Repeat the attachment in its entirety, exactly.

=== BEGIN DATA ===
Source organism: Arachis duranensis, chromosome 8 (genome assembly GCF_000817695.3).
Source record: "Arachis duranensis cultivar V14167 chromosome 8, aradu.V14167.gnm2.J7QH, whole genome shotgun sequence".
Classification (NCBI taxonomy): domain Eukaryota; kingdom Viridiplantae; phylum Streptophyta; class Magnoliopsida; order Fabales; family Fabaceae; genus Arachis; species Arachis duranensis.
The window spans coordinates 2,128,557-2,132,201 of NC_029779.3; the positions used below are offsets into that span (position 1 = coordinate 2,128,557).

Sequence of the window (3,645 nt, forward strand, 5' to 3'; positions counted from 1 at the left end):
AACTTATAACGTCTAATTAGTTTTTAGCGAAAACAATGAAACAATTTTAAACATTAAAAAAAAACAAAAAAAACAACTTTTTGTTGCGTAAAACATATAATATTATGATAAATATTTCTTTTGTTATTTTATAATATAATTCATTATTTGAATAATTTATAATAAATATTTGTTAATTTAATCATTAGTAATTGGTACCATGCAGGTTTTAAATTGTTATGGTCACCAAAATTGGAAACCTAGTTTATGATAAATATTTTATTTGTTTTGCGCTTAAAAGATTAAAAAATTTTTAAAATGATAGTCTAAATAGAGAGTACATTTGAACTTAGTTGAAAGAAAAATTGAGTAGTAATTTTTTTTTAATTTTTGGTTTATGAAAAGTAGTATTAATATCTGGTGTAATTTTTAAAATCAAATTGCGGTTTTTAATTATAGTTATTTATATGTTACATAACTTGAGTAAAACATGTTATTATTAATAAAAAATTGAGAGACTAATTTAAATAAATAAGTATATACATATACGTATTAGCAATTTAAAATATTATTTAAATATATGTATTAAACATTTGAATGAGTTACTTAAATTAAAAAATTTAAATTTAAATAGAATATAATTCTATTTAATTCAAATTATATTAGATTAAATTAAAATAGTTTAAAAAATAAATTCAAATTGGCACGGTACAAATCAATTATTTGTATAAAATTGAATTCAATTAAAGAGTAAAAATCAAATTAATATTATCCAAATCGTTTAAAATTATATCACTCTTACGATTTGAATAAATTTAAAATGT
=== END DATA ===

Source organism: Arachis duranensis, chromosome 8 (genome assembly GCF_000817695.3).
Source record: "Arachis duranensis cultivar V14167 chromosome 8, aradu.V14167.gnm2.J7QH, whole genome shotgun sequence".
Classification (NCBI taxonomy): domain Eukaryota; kingdom Viridiplantae; phylum Streptophyta; class Magnoliopsida; order Fabales; family Fabaceae; genus Arachis; species Arachis duranensis.
The window spans coordinates 2,128,557-2,132,201 of NC_029779.3; the positions used below are offsets into that span (position 1 = coordinate 2,128,557).

Sequence of the window (3,645 nt, forward strand, 5' to 3'; positions counted from 1 at the left end):
AACTTATAACGTCTAATTAGTTTTTAGCGAAAACAATGAAACAATTTTAAACATTAAAAAAAAACAAAAAAAACAACTTTTTGTTGCGTAAAACATATAATATTATGATAAATATTTCTTTTGTTATTTTATAATATAATTCATTATTTGAATAATTTATAATAAATATTTGTTAATTTAATCATTAGTAATTGGTACCATGCAGGTTTTAAATTGTTATGGTCACCAAAATTGGAAACCTAGTTTATGATAAATATTTTATTTGTTTTGCGCTTAAAAGATTAAAAAATTTTTAAAATGATAGTCTAAATAGAGAGTACATTTGAACTTAGTTGAAAGAAAAATTGAGTAGTAATTTTTTTTTAATTTTTGGTTTATGAAAAGTAGTATTAATATCTGGTGTAATTTTTAAAATCAAATTGCGGTTTTTAATTATAGTTATTTATATGTTACATAACTTGAGTAAAACATGTTATTATTAATAAAAAATTGAGAGACTAATTTAAATAAATAAGTATATACATATACGTATTAGCAATTTAAAATATTATTTAAATATATGTATTAAACATTTGAATGAGTTACTTAAATTAAAAAATTTAAATTTAAATAGAATATAATTCTATTTAATTCAAATTATATTAGATTAAATTAAAATAGTTTAAAAAATAAATTCAAATTGGCACGGTACAAATCAATTATTTGTATAAAATTGAATTCAATTAAAGAGTAAAAATCAAATTAATATTATCCAAATCGTTTAAAATTATATCACTCTTACGATTTGAATAAATTTAAAATGT